2. I haven’t read the obits in a long time now because they started to depress me too much. But I used to scour them regularly too. So thank you for sharing the story of Mr. Polley, he sounds like he would have been a great guy to have a beer with.

    And I will happily second your motion for putting his face on a coin. He earned it!!


  3. How funny that you started reading the obituaries at such a young age. But Mr. Pollley was defiitely worthy of this fine profile.. And 2,24 televisions per household? Never seen one of those .24 sized tvs.


  4. I admire your excellent tribute to Mr. Polley and his original invention.


  5. I remember my father’s first remote control. I *think* it may have been connected by a wire though, and he got it at some point in the 60s or 70s. It was “mechanical” in that pushing the button on it simply served to activate a mechanical “turner” that covered the normal dial that you would turn to clunk from one station to the next. You’d click the button and it would “clunk” from channel four to channel five, etc.

    He was SOOOOOO pleased with that thing!


    – MJM


    • Even though the one your dad had sounds jerry-rigged, we never had one when I was growing up. Looking back, I was one of those hyperactive kids that was always running around like a loon. I had no problem getting up and changing the channel. Hm, maybe I was my family’s remote control?


  6. While I’ve never really scoured the obits, since sometime in my twenties, I’ve paid attention to the age of well-known people who died unexpectedly. When they died due to their own fault, such as bungee-jumping or a drug overdose, I felt a bit of a sigh of relief, as those are the sort of thing you can prevent. It’s the ones that seemingly drop dead for no reason that scare the heck out of you.


  7. Snoring Dog Studio

    From what I’ve seen, a lot of men have used the remote control as a substitute for sex. Little did Mr. Polley know that this little device would be so destructive and so anguish-producing. Though I think it is a great invention, I’ve wanted to crush the thing under my heel so many times. And, when I was married, I don’t recall ever being able to get possession of the remote. That was just one of our problems…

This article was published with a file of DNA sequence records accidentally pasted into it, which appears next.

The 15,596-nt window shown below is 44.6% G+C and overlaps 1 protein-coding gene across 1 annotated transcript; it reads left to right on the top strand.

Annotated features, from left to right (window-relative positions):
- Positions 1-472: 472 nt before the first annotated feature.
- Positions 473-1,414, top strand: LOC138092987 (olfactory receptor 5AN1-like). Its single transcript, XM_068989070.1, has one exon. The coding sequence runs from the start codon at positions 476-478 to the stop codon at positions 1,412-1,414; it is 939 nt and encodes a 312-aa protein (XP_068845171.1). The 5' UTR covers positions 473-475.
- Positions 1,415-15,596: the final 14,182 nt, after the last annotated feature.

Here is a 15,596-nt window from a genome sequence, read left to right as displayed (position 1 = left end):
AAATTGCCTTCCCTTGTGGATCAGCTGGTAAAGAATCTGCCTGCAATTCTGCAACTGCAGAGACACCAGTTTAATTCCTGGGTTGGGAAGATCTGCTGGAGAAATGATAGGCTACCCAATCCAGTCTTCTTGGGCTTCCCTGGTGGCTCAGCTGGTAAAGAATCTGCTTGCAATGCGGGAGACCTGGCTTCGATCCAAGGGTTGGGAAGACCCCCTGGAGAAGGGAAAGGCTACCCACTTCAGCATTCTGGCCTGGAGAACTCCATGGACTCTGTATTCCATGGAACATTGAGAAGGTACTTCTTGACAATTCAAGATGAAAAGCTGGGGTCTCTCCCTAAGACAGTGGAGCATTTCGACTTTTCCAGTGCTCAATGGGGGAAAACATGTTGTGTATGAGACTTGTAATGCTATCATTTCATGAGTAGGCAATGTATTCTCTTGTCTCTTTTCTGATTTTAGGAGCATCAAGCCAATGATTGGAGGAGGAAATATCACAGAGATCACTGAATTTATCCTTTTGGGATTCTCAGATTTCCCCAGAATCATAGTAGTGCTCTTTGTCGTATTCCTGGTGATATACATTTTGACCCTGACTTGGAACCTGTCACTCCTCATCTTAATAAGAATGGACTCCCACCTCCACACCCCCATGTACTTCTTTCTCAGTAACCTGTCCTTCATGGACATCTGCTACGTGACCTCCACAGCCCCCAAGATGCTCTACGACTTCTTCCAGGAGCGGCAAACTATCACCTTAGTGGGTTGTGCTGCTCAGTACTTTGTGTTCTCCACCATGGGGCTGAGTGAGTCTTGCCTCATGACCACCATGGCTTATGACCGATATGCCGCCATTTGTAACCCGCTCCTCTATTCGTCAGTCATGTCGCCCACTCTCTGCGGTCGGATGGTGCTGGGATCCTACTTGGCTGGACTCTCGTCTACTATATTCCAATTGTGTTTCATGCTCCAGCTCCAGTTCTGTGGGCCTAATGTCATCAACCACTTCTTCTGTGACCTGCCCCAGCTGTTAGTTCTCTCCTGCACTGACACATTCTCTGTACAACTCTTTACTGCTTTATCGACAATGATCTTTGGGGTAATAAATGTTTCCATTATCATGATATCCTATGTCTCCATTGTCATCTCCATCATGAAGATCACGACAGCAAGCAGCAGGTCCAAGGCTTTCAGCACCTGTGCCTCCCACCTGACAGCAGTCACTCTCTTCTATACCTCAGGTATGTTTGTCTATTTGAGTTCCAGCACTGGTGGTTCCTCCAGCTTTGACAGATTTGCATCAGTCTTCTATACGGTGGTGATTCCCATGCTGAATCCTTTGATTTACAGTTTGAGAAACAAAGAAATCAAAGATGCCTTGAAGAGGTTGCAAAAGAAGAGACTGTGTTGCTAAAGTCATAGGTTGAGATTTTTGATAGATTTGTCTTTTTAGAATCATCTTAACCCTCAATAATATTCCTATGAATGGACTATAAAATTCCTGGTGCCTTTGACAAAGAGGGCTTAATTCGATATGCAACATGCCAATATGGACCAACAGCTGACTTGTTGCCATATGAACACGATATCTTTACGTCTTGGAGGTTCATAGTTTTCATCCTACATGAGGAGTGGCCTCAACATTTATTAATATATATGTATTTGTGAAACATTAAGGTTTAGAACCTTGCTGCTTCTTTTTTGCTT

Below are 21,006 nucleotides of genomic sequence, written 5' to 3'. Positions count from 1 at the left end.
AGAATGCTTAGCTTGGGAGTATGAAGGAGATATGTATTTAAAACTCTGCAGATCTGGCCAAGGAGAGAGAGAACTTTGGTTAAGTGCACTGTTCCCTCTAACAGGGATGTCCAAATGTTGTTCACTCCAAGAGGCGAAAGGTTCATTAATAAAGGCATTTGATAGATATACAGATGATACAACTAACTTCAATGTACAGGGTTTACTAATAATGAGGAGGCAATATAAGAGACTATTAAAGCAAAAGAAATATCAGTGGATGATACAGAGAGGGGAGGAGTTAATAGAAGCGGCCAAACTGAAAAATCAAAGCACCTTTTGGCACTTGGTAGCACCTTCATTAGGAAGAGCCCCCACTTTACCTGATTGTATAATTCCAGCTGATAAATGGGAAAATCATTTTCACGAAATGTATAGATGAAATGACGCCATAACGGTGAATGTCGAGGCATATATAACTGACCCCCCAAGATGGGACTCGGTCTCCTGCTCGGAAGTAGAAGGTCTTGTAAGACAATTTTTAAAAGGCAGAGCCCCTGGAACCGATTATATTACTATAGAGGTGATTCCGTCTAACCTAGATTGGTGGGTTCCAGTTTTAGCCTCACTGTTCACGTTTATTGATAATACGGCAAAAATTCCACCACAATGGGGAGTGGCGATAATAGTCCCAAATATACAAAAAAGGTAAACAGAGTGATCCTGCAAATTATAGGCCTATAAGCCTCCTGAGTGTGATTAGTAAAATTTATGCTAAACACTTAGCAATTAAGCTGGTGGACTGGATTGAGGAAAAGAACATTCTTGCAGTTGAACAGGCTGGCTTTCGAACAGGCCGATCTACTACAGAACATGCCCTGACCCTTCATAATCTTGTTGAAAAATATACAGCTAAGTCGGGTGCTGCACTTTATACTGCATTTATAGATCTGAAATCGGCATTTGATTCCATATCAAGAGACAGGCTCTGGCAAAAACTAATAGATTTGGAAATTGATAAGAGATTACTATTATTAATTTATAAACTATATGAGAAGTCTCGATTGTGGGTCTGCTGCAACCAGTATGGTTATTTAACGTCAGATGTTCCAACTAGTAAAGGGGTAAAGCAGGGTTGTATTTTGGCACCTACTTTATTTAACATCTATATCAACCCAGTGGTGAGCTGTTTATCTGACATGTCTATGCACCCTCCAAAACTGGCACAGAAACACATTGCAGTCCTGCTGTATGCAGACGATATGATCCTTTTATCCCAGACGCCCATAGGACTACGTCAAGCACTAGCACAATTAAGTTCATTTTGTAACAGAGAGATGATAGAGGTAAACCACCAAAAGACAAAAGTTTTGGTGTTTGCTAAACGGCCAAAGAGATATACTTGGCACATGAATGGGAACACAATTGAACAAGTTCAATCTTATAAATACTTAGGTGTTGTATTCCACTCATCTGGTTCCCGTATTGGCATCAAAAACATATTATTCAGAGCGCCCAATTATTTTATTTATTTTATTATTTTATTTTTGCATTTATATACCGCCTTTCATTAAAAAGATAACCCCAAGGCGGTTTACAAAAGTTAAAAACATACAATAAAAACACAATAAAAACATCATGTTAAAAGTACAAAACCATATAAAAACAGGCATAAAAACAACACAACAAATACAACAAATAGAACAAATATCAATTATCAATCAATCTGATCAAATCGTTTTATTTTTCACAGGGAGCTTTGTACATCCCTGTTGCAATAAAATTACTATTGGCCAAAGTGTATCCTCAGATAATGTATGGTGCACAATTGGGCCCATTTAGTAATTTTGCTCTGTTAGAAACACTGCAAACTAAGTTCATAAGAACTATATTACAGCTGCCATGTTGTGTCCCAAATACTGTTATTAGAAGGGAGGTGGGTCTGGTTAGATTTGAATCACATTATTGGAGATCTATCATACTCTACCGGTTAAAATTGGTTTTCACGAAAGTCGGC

• Hmm, interesting that only one remote can control the TV, but I suppose dueling remotes would up the homicide count. When I visit my buddy, Martini Max, I glue my mitts on his remote to ensure I’m not force fed any Laurel and Hardy or Abbott and Costello he’s DVR’ed. I loathe them almost as much as Jerry Lewis. Max is cool, he knows what I’m up to, and lets me get away with it. Probably if more guys were like him the divorce rate would plummet.


  8. Back in the Dark Ages of the ’50s and ’60s, there weren’t that many TV channels so not having a remote wasn’t too big a deal. My ex-husband used to lie on his back on the floor in front of the TV and turn the dial with his toes. He was very talented that way. Much like J. Fred Muggs.


    • You raise a good point. Until the advent of a million channels on cable, I did not feel an iota of need for a remote. Thanks for sharing the flattering portrait of your ex. Are you aware that not only is J. Fred still alive, he hit 60 this year?


    • I know I am not your ex-husband, but maybe if Einstein was right I could have been. You see, I used to do the same thing with my family’s big TV console. Our channel knob had broken by 1968 so my dad fixed it with a bolt and a bunch of nuts. It was hard on the toes but it toughened me up. I also learned to write with my feet. I was humbled, though, some 20 years ago when I met a gentleman in Sacramento who was born without arms and he played the guitar with his feet. He had just played for the pope. And I can only write my name!


  9. Mr. Polley made us all a little more roly-poly. I’m going to name one of my love handles after him.